There have been 120 online applications to the Help-to-Buy scheme for first-time buyers scheme so far.
The scheme, which was announced in the Budget last October, opened for applications today.
It allows first-time buyers of new homes an income tax rebate of up to €20,000 up to a value of €400,000, to fund their deposit.
It is estimated the scheme will cost the Exchequer around €50 million in its first year of operation.
The opening of the scheme coincides with the publication of two reports on the property market.
One report speculates that residential property prices could register increases of above 10% nationally this year on the back of the scheme and a relaxation of borrowing restrictions for first-time buyers.
Improving economic circumstances for some and a general lack of housing supply has seen the price of property rise at a fairly steady pace.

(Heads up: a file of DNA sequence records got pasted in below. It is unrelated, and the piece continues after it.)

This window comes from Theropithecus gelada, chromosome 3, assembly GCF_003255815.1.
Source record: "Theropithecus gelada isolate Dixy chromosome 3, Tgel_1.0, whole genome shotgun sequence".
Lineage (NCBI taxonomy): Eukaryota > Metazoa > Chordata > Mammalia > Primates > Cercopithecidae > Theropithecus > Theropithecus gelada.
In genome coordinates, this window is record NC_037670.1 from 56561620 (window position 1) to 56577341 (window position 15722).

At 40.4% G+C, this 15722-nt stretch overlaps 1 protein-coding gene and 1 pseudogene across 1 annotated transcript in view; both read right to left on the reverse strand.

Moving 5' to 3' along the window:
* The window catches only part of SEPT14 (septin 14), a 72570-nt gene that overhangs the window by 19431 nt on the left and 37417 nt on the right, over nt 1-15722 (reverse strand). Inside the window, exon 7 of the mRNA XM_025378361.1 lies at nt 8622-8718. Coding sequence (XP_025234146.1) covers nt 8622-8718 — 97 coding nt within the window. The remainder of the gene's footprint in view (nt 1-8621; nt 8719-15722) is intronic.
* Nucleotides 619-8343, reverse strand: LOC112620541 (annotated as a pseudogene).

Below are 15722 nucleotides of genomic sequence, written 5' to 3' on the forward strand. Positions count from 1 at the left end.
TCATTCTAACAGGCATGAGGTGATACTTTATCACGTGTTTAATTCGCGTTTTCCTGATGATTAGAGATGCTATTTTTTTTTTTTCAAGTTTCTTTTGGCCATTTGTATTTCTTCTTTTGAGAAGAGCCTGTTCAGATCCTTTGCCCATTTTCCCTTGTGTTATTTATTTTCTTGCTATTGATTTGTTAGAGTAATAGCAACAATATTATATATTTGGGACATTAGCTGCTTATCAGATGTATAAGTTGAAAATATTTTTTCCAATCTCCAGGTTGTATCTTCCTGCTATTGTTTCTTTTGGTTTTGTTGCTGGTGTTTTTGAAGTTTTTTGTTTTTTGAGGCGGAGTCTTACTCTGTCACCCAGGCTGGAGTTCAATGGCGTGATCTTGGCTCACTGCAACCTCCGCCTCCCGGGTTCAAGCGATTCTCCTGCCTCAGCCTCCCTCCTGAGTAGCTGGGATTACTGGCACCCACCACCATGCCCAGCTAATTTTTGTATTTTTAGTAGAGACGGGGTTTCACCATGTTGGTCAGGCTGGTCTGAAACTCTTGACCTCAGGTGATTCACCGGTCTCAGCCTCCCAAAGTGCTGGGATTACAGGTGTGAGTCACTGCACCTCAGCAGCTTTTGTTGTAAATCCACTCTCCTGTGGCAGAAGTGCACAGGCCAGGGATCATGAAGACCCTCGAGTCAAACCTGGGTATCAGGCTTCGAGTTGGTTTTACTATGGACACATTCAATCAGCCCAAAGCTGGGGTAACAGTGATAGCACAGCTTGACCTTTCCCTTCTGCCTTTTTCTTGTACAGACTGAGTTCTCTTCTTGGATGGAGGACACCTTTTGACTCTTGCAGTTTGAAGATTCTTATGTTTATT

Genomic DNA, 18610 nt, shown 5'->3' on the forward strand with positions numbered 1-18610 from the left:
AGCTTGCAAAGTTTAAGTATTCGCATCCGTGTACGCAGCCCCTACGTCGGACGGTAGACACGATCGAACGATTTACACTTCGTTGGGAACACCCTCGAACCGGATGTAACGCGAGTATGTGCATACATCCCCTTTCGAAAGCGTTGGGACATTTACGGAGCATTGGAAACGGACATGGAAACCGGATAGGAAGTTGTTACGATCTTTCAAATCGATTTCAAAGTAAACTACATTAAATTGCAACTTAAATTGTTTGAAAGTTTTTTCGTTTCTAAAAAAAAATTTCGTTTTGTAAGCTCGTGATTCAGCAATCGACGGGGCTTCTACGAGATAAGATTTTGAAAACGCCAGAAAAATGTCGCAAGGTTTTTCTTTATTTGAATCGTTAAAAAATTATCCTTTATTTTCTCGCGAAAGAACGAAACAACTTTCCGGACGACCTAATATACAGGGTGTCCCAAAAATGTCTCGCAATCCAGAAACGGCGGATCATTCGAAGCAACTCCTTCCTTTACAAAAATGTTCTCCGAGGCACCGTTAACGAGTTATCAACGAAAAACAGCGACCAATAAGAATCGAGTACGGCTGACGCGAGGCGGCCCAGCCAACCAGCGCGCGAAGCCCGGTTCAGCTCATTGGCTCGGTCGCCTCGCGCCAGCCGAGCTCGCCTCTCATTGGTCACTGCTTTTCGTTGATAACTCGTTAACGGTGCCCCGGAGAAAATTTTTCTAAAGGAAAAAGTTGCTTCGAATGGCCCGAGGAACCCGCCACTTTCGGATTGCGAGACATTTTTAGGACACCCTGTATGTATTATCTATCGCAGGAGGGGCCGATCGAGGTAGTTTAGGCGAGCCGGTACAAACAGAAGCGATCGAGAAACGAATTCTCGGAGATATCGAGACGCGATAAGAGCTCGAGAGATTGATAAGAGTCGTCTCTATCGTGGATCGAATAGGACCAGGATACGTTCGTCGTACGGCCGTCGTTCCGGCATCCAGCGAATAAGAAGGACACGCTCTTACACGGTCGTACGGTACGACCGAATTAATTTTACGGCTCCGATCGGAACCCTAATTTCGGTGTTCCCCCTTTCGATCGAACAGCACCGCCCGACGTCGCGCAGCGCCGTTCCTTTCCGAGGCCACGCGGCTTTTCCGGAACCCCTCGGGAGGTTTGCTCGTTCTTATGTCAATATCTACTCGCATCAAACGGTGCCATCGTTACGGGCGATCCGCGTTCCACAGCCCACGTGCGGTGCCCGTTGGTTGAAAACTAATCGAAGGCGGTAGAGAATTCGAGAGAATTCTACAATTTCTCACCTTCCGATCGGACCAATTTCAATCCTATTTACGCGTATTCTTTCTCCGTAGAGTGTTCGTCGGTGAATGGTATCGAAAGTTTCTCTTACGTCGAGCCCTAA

The introduction of mortgage lending restrictions put something of a cap on increases but these have now been eased for first-time buyers.
Together with a tax incentive for first-time buyers - it provides a tax rebate worth 5% of the purchase price of newly-built homes to first-time buyers - this could result in property price increases hitting in excess of 10% this year, according to a report from myhome.ie.
It points out that just 1% of the housing stock nationally is listed for sale at the moment.
A separate report from daft.ie says asking prices for properties went up by as much as 8% nationally in 2016, with prices in cities outside of the capital putting in the strongest increases.
Compared to the same period in 2015, prices in the final quarter of 2016 were nearly 15% higher in Waterford, 14% higher in Limerick and 13% higher in Galway, according to daft.ie
In Cork, prices rose by 9%, while in Dublin the rise was 5%.
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